Publications for Project of Justin Ezekiel

Publications related to Project of Justin Ezekiel

Assessment and optimization of carbon storage and combined EGR-CPG development from high-temperature natural gas reservoirs

2.  L. Zhang, J. Ezekiel, D. Li, J. Pei Potential Assessment of CO2 Injection for Heat Mining and Geological Storage in Geothermal Reservoirs of China, Applied Energy, 122 pp. 237-246, 2014. Abstract
Supercritical CO2 has good mobility and certain heat capacity, which can be used as an alternative of water for heat recovery from geothermal reservoirs, meanwhile trapping most of injected CO2 underground to achieve the environmental benefits. In this paper, different types of geothermal resources are assessed to screen reservoirs suitable for heat mining and geological storage by CO2 injection, in terms of geological properties, heat characteristics, storage applicability, and development prospects, etc. Hot dry rock, deep saline aquifer, and geopressured reservoir are selected as the potential sites for this study, mainly due to their relatively positive geological conditions for CO2 circulation and storage. Reservoir simulations are conducted to analyze the heat extracting capacity and storage efficiency of CO2 in the promising geothermal reservoirs. A simple calculation method is presented to estimate the potentials of heat mining and CO2 storage in the major prospective geothermal regions of China. The preliminary assessment results show that the recoverable geothermal potential by CO2 injection in China is around 1.55 × 1021 J with hot dry rocks as the main contributor. The corresponding CO2 storage capacity is up to 3.53 × 1014 kg with the deep saline aquifers accounting for more than 50%. CO2 injection for geothermal production is a more attractive option than pure CO2 storage due to its higher economic benefits in spite of that many technological and economic issues still need to be solved in the future.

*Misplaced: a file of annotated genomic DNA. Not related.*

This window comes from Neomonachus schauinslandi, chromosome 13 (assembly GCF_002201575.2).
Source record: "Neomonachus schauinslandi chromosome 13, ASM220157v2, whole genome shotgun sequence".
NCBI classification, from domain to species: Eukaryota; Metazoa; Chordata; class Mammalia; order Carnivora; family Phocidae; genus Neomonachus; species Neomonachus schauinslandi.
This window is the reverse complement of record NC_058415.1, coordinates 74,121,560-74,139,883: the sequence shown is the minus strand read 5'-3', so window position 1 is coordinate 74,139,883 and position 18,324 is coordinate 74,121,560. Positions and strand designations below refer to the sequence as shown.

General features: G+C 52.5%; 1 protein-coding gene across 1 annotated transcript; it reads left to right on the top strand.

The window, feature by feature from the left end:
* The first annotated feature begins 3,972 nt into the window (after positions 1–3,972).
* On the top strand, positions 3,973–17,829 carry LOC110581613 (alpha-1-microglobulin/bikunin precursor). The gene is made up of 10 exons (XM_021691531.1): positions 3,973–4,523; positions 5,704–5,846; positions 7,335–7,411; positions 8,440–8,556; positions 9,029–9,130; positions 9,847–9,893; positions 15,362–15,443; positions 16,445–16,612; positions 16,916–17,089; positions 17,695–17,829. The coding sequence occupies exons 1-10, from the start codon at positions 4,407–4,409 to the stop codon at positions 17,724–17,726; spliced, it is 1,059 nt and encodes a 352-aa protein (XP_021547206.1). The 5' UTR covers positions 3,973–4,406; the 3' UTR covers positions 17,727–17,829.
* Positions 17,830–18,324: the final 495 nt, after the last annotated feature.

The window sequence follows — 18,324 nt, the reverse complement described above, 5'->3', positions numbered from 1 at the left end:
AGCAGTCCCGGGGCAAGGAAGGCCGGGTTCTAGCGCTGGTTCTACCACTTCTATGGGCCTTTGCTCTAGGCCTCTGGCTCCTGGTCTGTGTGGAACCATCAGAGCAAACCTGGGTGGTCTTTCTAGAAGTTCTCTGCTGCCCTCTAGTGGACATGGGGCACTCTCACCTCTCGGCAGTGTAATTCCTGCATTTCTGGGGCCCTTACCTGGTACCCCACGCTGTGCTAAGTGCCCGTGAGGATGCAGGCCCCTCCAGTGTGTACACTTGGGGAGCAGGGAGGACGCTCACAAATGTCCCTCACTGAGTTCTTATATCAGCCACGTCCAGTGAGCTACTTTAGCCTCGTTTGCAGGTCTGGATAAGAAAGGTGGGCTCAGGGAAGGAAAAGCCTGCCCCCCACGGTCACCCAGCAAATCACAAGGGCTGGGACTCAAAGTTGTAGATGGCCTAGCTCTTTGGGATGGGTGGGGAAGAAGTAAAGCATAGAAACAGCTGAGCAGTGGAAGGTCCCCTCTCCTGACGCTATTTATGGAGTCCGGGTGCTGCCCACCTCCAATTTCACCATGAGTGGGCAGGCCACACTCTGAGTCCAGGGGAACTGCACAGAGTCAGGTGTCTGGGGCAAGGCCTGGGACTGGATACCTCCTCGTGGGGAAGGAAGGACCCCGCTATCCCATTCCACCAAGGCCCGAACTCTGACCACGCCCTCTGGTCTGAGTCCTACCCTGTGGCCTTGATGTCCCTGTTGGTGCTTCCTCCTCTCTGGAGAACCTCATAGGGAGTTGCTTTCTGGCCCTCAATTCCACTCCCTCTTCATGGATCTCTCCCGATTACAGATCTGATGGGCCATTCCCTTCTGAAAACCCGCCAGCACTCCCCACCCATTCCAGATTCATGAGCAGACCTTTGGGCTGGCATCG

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1.  J.B. Randolph, M.O. Saar Coupling carbon dioxide sequestration with geothermal energy capture in naturally permeable, porous geologic formations: Implications for CO2 sequestration, Energy Procedia, 4 pp. 2206-2213, 2011. Abstract
Carbon dioxide (CO2) sequestration in deep saline aquifers and exhausted oil and natural gas fields has been widely considered as a means for reducing CO2 emissions to the atmosphere as a counter-measure to global warming. However, rather than treating CO2 merely as a waste fluid in need of permanent disposal, we propose that it could also be used as a working fluid in geothermal energy capture, as its thermodynamic and fluid mechanical properties suggest it transfers geothermal heat more efficiently than water. Energy production and sales in conjunction with sequestration would improve the economic viability of CO2 sequestration, a critical challenge for large-scale implementation of the technology. In addition, using CO2 as the working fluid in geothermal power systems may permit utilization of lower temperature geologic formations than those that are currently deemed economically viable, leading to more widespread utilization of geothermal energy. Here, we present the results of early-stage calculations demonstrating the geothermal energy capture potential of CO2-based geothermal systems and implications of such energy capture for the economic viability of geologic CO2 sequestration.
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